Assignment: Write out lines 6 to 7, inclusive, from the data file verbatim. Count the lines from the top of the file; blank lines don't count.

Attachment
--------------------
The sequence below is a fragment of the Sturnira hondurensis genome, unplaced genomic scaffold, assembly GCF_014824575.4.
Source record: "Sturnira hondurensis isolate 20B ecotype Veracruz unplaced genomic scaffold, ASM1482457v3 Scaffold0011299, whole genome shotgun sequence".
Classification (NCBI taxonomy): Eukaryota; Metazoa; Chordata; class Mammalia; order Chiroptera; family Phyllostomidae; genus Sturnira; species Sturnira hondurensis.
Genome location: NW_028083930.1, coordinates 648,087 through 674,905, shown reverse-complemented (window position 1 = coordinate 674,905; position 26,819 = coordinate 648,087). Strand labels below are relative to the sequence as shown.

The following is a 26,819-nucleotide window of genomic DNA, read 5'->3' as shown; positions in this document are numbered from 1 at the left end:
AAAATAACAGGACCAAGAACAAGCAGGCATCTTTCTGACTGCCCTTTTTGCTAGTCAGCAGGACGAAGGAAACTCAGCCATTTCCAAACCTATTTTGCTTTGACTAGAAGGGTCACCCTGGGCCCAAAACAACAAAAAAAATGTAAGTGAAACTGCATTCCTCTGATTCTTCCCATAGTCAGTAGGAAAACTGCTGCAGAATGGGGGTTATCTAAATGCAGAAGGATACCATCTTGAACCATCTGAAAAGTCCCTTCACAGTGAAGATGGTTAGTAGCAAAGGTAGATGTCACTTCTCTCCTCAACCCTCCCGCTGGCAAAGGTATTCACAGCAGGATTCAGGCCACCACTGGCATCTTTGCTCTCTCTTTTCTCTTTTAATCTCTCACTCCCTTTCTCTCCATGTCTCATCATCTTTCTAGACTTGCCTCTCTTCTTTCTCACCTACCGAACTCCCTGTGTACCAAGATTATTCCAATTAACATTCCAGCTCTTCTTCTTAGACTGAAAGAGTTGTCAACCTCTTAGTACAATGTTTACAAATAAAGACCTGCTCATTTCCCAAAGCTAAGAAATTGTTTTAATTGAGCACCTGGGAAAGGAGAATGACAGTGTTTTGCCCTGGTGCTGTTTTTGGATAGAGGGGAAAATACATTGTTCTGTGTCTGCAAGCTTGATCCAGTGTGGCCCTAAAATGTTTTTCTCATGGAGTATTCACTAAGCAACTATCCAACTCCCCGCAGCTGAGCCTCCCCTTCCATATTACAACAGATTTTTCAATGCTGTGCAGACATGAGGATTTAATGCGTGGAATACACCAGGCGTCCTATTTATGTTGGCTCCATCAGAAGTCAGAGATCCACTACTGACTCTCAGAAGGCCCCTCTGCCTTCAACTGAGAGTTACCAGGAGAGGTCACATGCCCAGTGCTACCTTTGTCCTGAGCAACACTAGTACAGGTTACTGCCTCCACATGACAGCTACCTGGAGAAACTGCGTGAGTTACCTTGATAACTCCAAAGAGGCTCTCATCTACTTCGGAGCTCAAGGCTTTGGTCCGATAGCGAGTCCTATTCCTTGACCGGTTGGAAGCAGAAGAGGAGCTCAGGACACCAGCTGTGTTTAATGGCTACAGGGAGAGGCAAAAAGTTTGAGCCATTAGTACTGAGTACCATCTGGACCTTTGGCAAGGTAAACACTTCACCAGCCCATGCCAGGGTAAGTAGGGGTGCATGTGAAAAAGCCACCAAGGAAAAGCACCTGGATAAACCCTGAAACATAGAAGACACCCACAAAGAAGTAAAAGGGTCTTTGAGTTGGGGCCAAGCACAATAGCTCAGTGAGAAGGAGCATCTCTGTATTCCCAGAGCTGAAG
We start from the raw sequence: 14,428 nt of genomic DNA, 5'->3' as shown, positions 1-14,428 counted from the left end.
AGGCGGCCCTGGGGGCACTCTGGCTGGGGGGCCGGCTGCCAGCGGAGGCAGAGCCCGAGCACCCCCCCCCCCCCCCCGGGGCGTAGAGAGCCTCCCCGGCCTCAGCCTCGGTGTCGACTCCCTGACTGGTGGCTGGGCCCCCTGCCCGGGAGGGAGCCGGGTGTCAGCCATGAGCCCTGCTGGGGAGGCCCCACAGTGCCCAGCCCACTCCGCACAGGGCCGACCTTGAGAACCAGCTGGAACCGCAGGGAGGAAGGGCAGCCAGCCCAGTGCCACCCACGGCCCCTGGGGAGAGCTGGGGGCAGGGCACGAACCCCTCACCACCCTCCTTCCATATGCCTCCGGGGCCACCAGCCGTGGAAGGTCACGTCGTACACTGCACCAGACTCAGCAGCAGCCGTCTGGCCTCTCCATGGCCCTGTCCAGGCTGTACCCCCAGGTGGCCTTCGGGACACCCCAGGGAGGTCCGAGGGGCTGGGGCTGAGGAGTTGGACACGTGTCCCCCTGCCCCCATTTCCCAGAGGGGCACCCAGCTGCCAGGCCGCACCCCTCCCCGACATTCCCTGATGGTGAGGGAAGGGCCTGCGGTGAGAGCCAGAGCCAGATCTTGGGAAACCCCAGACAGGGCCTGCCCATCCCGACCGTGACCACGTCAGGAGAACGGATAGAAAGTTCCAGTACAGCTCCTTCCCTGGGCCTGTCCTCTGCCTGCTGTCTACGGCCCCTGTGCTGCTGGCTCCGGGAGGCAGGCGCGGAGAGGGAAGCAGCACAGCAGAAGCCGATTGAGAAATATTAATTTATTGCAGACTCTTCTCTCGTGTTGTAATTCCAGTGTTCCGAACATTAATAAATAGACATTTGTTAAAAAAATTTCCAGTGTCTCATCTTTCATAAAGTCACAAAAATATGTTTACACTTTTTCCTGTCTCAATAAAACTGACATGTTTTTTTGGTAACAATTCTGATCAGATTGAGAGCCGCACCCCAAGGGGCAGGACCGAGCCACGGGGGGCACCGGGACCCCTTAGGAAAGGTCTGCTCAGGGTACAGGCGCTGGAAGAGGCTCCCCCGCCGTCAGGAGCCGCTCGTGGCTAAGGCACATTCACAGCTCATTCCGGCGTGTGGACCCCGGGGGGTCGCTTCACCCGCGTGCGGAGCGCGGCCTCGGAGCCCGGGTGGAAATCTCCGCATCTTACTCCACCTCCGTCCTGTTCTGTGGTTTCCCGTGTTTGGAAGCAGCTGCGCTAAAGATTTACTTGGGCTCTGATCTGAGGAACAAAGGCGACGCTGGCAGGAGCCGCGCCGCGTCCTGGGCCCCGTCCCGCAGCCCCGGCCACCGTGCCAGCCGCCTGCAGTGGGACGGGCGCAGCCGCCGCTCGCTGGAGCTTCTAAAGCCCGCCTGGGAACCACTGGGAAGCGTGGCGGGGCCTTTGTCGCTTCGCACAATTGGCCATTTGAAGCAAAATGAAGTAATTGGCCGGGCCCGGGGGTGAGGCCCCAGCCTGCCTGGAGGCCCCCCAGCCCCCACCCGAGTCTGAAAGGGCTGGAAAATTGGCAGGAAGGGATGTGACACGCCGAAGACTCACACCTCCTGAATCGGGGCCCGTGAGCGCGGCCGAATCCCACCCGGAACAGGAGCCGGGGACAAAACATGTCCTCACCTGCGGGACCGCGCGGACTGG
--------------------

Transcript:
AAAATAACAGGACCAAGAACAAGCAGGCATCTTTCTGACTGCCCTTTTTGCTAGTCAGCAGGACGAAGGAAACTCAGCCATTTCCAAACCTATTTTGCTTTGACTAGAAGGGTCACCCTGGGCCCAAAACAACAAAAAAAATGTAAGTGAAACTGCATTCCTCTGATTCTTCCCATAGTCAGTAGGAAAACTGCTGCAGAATGGGGGTTATCTAAATGCAGAAGGATACCATCTTGAACCATCTGAAAAGTCCCTTCACAGTGAAGATGGTTAGTAGCAAAGGTAGATGTCACTTCTCTCCTCAACCCTCCCGCTGGCAAAGGTATTCACAGCAGGATTCAGGCCACCACTGGCATCTTTGCTCTCTCTTTTCTCTTTTAATCTCTCACTCCCTTTCTCTCCATGTCTCATCATCTTTCTAGACTTGCCTCTCTTCTTTCTCACCTACCGAACTCCCTGTGTACCAAGATTATTCCAATTAACATTCCAGCTCTTCTTCTTAGACTGAAAGAGTTGTCAACCTCTTAGTACAATGTTTACAAATAAAGACCTGCTCATTTCCCAAAGCTAAGAAATTGTTTTAATTGAGCACCTGGGAAAGGAGAATGACAGTGTTTTGCCCTGGTGCTGTTTTTGGATAGAGGGGAAAATACATTGTTCTGTGTCTGCAAGCTTGATCCAGTGTGGCCCTAAAATGTTTTTCTCATGGAGTATTCACTAAGCAACTATCCAACTCCCCGCAGCTGAGCCTCCCCTTCCATATTACAACAGATTTTTCAATGCTGTGCAGACATGAGGATTTAATGCGTGGAATACACCAGGCGTCCTATTTATGTTGGCTCCATCAGAAGTCAGAGATCCACTACTGACTCTCAGAAGGCCCCTCTGCCTTCAACTGAGAGTTACCAGGAGAGGTCACATGCCCAGTGCTACCTTTGTCCTGAGCAACACTAGTACAGGTTACTGCCTCCACATGACAGCTACCTGGAGAAACTGCGTGAGTTACCTTGATAACTCCAAAGAGGCTCTCATCTACTTCGGAGCTCAAGGCTTTGGTCCGATAGCGAGTCCTATTCCTTGACCGGTTGGAAGCAGAAGAGGAGCTCAGGACACCAGCTGTGTTTAATGGCTACAGGGAGAGGCAAAAAGTTTGAGCCATTAGTACTGAGTACCATCTGGACCTTTGGCAAGGTAAACACTTCACCAGCCCATGCCAGGGTAAGTAGGGGTGCATGTGAAAAAGCCACCAAGGAAAAGCACCTGGATAAACCCTGAAACATAGAAGACACCCACAAAGAAGTAAAAGGGTCTTTGAGTTGGGGCCAAGCACAATAGCTCAGTGAGAAGGAGCATCTCTGTATTCCCAGAGCTGAAG
We start from the raw sequence: 14,428 nt of genomic DNA, 5'->3' as shown, positions 1-14,428 counted from the left end.